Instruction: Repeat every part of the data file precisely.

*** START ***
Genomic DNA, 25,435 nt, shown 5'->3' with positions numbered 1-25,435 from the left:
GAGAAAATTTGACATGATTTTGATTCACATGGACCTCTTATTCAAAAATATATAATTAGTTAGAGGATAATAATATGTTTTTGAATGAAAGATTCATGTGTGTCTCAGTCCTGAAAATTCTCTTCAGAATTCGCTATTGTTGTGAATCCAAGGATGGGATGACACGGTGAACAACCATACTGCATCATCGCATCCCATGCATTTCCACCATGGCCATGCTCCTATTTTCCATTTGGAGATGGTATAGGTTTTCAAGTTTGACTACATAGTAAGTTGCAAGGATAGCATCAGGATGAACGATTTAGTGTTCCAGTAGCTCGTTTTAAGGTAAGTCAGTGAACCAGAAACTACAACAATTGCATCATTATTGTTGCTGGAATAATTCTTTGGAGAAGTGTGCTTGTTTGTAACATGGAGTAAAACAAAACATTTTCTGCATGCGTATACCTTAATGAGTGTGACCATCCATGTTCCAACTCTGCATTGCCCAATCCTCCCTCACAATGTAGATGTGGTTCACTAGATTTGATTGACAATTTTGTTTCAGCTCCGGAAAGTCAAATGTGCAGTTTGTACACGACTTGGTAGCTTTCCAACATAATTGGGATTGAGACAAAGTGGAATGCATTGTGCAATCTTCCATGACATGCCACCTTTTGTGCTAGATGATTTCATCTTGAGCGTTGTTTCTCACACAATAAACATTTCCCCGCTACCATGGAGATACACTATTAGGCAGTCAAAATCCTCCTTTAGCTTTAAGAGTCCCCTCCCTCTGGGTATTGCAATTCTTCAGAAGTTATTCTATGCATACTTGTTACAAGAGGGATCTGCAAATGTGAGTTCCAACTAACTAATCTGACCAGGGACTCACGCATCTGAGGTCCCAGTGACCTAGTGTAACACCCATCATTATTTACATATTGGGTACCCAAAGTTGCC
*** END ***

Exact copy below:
Genomic DNA, 25,435 nt, shown 5'->3' with positions numbered 1-25,435 from the left:
GAGAAAATTTGACATGATTTTGATTCACATGGACCTCTTATTCAAAAATATATAATTAGTTAGAGGATAATAATATGTTTTTGAATGAAAGATTCATGTGTGTCTCAGTCCTGAAAATTCTCTTCAGAATTCGCTATTGTTGTGAATCCAAGGATGGGATGACACGGTGAACAACCATACTGCATCATCGCATCCCATGCATTTCCACCATGGCCATGCTCCTATTTTCCATTTGGAGATGGTATAGGTTTTCAAGTTTGACTACATAGTAAGTTGCAAGGATAGCATCAGGATGAACGATTTAGTGTTCCAGTAGCTCGTTTTAAGGTAAGTCAGTGAACCAGAAACTACAACAATTGCATCATTATTGTTGCTGGAATAATTCTTTGGAGAAGTGTGCTTGTTTGTAACATGGAGTAAAACAAAACATTTTCTGCATGCGTATACCTTAATGAGTGTGACCATCCATGTTCCAACTCTGCATTGCCCAATCCTCCCTCACAATGTAGATGTGGTTCACTAGATTTGATTGACAATTTTGTTTCAGCTCCGGAAAGTCAAATGTGCAGTTTGTACACGACTTGGTAGCTTTCCAACATAATTGGGATTGAGACAAAGTGGAATGCATTGTGCAATCTTCCATGACATGCCACCTTTTGTGCTAGATGATTTCATCTTGAGCGTTGTTTCTCACACAATAAACATTTCCCCGCTACCATGGAGATACACTATTAGGCAGTCAAAATCCTCCTTTAGCTTTAAGAGTCCCCTCCCTCTGGGTATTGCAATTCTTCAGAAGTTATTCTATGCATACTTGTTACAAGAGGGATCTGCAAATGTGAGTTCCAACTAACTAATCTGACCAGGGACTCACGCATCTGAGGTCCCAGTGACCTAGTGTAACACCCATCATTATTTACATATTGGGTACCCAAAGTTGCC